Joel Carpenter says he'd turn down $10,000 if you tried to commission him to paint a specific subject. Not because he doesn't need the money he is an artist, after all but because the process would repress his creativity.
"It would be torture," he says. "When I start painting, I just start putting paint on the canvas and moving it around until I see something develop. But I really don't know what I'm painting until I'm done."
The 53-year-old, who's a master carpenter on the side (yes, Joel Carpenter is a carpenter), says some of his best paintings came out of moments of freedom, in which he detached from his classical training from the University of Southern Colorado (now Colorado State University-Pueblo) and just allowed things to happen.
"I like to break the rules," he says. "I understand color and composition, and I try to do something different each time. That's when I feel like I'm really communicating with the canvas."
Focusing primarily on the figure, Carpenter's abstract paintings are uncluttered and often reflect a childlike quality.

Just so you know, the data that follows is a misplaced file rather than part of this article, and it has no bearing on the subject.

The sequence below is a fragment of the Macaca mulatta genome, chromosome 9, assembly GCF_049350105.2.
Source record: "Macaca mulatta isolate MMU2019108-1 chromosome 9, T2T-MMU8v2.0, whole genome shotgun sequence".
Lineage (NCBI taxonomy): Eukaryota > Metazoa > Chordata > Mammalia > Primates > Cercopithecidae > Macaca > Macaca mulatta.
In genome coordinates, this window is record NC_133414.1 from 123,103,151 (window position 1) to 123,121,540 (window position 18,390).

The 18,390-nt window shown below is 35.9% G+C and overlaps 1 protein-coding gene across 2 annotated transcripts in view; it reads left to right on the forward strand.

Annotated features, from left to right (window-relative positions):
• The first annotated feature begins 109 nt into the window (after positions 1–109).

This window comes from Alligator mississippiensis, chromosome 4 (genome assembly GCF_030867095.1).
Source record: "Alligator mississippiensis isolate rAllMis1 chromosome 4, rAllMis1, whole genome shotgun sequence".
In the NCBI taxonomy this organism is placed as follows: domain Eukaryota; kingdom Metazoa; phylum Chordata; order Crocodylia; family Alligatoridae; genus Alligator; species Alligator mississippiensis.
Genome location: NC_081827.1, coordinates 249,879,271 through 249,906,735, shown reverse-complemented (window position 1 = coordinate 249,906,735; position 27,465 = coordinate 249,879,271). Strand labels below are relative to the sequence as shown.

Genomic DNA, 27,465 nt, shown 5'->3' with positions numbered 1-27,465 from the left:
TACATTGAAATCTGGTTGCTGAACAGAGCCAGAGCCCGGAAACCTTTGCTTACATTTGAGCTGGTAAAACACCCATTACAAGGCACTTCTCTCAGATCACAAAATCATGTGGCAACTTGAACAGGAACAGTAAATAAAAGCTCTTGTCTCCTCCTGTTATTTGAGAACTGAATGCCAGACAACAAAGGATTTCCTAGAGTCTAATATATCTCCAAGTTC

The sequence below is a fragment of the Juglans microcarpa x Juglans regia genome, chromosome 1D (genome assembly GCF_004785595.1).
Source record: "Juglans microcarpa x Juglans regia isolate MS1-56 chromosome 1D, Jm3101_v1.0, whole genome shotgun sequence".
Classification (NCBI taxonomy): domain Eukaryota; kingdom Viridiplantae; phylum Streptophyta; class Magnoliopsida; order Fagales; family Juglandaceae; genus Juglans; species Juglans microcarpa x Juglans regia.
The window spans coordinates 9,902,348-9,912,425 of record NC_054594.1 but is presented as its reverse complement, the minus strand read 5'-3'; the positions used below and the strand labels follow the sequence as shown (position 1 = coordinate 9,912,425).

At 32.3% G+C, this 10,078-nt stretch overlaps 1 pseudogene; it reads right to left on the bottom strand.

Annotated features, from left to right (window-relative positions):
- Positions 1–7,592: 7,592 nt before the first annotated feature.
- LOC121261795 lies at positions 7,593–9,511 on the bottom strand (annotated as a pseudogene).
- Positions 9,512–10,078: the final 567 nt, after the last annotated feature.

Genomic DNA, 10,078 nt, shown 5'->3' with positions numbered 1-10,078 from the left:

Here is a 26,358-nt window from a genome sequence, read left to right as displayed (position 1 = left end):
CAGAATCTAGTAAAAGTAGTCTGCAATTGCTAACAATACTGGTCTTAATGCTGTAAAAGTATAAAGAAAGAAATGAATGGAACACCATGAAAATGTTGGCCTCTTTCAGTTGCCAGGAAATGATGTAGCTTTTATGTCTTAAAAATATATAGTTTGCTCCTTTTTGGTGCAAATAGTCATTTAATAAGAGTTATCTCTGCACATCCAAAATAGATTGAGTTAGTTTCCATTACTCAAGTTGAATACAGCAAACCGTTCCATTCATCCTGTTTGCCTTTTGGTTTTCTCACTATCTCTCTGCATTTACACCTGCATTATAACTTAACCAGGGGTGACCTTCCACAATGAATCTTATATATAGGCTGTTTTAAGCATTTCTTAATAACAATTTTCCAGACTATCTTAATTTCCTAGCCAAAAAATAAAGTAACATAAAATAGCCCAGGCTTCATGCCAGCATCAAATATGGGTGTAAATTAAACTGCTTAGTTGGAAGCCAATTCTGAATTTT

"I try to be in tune with the child creativity," he says. "Picasso spent his whole life trying to be 5 years old. I try to hold on to the child, which isn't hard because I never really grew up."
The new work he's showing in Pueblo was inspired by an opening he had in Chelsea, N.Y., earlier this year. While the show didn't produce a great financial payoff, Carpenter says it was a critical success, and he managed to get a few good reviews out of the experience, including one in ARTisSpectrum magazine.
"In New York, good artists are a dime a dozen, and great artists are four for a dollar," he says. "So if you manage to get noticed even a little bit, it's quite an accomplishment."
In a New York State of Mind: Oil paintings by Joel Carpenter
Wireworks Gallery and Coffee Shop, 103 S. Union Ave., #110, Pueblo
Show runs through Jan. 15; Monday through Saturday, 7 a.m. to 8 p.m., and Sunday, 8 a.m. to 5 p.m.
Free; call 719/543-3000 for more.
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